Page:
Instead, new third places are emerging in our culture: coffee shops, sporting leagues, digital media, entertainment and resort cultures, and pubs. Next generations especially orient their lives around these third places. Many of us know friends who inhabit coffee shops every day of the week, participate in running groups every weekend without exception and form community in online relationships on a daily basis.
The primary theorist of the concept of “third places” is the sociologist Ray Oldenburg. Beyond the social environments of home and work (the first two places), third places are essential for civic engagement and the development of a more inclusive community. He outlines the following as fundamental characteristics of a third place: there are no economic barriers to entrance; there is food and drink; the space is highly accessible; there are regulars, who are usually present, and newcomers, who are welcomed and received with ease. It is also often the case that a third place has the quality of a neutral space, that the dominant mode of communication is conversation, and that the mood is playful.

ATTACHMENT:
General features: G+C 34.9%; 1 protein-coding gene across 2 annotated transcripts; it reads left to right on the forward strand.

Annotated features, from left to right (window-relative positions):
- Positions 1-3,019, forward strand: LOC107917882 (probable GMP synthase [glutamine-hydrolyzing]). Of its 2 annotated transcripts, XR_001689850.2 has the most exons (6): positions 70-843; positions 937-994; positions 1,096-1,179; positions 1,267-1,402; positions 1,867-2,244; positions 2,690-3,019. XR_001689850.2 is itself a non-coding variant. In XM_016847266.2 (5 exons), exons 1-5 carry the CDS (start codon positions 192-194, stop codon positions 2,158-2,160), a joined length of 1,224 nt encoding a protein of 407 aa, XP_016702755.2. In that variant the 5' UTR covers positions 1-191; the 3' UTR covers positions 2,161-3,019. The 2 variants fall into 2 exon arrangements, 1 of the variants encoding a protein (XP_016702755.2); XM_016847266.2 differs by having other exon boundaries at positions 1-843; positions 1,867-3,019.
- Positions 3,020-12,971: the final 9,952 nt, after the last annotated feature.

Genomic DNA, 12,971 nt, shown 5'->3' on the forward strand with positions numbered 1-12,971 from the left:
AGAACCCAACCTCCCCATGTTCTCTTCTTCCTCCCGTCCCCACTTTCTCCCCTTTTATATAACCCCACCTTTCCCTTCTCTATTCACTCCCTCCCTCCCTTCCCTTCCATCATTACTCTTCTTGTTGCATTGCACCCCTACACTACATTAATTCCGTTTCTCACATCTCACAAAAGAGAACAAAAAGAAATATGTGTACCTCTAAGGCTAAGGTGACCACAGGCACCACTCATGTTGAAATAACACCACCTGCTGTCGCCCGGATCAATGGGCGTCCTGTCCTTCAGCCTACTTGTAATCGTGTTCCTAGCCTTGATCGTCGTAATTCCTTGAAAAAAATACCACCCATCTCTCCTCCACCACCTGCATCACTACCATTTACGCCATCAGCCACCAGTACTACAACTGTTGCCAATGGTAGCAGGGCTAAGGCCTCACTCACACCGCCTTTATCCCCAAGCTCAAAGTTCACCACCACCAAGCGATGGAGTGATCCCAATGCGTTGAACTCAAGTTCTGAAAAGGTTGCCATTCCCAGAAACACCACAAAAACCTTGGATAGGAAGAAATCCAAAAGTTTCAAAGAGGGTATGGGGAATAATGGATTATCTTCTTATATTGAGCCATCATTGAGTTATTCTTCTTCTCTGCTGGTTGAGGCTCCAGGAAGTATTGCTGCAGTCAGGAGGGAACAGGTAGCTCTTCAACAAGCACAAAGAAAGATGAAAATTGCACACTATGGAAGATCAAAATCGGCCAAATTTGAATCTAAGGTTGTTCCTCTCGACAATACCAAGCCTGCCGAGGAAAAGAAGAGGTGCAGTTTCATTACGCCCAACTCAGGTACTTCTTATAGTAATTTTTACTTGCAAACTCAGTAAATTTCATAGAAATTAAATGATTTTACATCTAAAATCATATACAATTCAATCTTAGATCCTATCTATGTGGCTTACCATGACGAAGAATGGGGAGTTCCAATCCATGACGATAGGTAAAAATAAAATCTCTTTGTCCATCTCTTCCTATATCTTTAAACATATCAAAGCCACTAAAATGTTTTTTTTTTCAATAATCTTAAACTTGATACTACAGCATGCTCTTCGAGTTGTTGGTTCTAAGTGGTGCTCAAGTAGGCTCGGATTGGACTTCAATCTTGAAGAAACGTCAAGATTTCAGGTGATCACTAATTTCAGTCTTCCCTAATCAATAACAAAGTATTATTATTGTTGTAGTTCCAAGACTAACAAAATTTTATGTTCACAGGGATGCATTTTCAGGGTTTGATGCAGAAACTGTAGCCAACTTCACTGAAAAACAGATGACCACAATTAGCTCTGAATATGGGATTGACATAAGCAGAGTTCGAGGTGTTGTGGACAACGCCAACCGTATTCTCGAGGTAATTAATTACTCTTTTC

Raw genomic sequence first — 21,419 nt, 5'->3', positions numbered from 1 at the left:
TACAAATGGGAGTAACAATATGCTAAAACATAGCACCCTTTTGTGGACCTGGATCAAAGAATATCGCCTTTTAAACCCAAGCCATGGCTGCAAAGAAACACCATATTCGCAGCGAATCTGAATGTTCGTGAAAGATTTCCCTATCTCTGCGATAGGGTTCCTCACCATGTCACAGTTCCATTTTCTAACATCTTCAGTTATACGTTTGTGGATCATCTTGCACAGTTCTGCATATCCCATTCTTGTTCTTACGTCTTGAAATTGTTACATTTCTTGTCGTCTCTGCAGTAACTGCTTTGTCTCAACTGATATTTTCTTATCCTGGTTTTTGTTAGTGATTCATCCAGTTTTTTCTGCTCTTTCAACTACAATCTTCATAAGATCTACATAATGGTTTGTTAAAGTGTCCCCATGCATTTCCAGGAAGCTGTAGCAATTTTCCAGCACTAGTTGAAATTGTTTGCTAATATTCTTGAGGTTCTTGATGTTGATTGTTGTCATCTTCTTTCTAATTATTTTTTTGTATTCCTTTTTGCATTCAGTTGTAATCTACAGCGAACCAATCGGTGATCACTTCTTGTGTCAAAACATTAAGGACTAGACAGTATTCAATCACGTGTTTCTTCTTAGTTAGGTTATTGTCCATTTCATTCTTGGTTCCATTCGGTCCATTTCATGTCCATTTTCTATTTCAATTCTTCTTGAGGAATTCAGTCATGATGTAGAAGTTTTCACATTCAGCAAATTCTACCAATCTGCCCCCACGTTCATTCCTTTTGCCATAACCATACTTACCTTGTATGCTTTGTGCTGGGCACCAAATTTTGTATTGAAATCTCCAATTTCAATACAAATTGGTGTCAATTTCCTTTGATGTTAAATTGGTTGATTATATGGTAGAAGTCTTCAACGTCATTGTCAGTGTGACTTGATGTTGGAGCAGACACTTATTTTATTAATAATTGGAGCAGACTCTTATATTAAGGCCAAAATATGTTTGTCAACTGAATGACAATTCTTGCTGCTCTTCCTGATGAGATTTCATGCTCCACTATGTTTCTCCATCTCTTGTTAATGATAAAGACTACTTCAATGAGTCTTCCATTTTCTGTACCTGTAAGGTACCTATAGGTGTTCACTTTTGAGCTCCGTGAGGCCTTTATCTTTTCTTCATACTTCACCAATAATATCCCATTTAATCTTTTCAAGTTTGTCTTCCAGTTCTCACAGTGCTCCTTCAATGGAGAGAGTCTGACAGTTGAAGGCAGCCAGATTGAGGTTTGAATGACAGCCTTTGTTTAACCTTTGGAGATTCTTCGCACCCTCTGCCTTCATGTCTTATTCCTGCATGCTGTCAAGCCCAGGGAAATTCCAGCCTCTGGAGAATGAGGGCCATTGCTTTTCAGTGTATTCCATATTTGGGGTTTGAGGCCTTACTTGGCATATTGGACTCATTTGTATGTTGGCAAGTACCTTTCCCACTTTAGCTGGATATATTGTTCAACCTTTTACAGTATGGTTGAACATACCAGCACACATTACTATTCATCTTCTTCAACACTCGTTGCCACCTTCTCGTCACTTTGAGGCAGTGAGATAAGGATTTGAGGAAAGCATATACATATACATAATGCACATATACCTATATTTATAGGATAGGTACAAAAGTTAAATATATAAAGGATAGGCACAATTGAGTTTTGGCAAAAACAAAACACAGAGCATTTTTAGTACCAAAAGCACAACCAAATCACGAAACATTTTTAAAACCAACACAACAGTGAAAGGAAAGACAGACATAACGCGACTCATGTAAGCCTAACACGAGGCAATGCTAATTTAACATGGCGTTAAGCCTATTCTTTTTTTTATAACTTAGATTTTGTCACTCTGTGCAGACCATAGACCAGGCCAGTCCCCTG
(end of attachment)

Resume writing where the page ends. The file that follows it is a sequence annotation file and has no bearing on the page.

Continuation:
It is evident in noting the characteristics of third places that many local churches do not meet a number of these criteria: our congregations may be composed of middle or upper class people; the space may not be accessible; or the newcomer experience is often awkward. As churches become more bound to revered traditions (sacred cows), the space cannot be neutral; there is a clear distinction between founding families and recent arrivals. For these reasons, the church is called to plant expressions of Christianity in third places that are increasingly “homes away from home” for a mobile and networked society.
It turns out that there is an increasingly large mission field in which to do this creative work. As Jesus said to the disciples, “Open your eyes and notice that the fields are already ripe for the harvest.” (John 4. 35, CEB)
Questions: Can you identify a significant network that is meaningful to you? Can you identify two to three third places that overlap with the neighborhoods where you live and worship?
Next: The Mission Field That Surrounds Us: Digging into the Data
To learn more:
Graham Cray, Mission Shaped Church
Ray Oldenburg, The Great Good Place
Andrew Thompson, “From Societies to Society: The Shift from Holiness to Justice in the Wesleyan Tradition,” Methodist Review, Volume 3 (2011).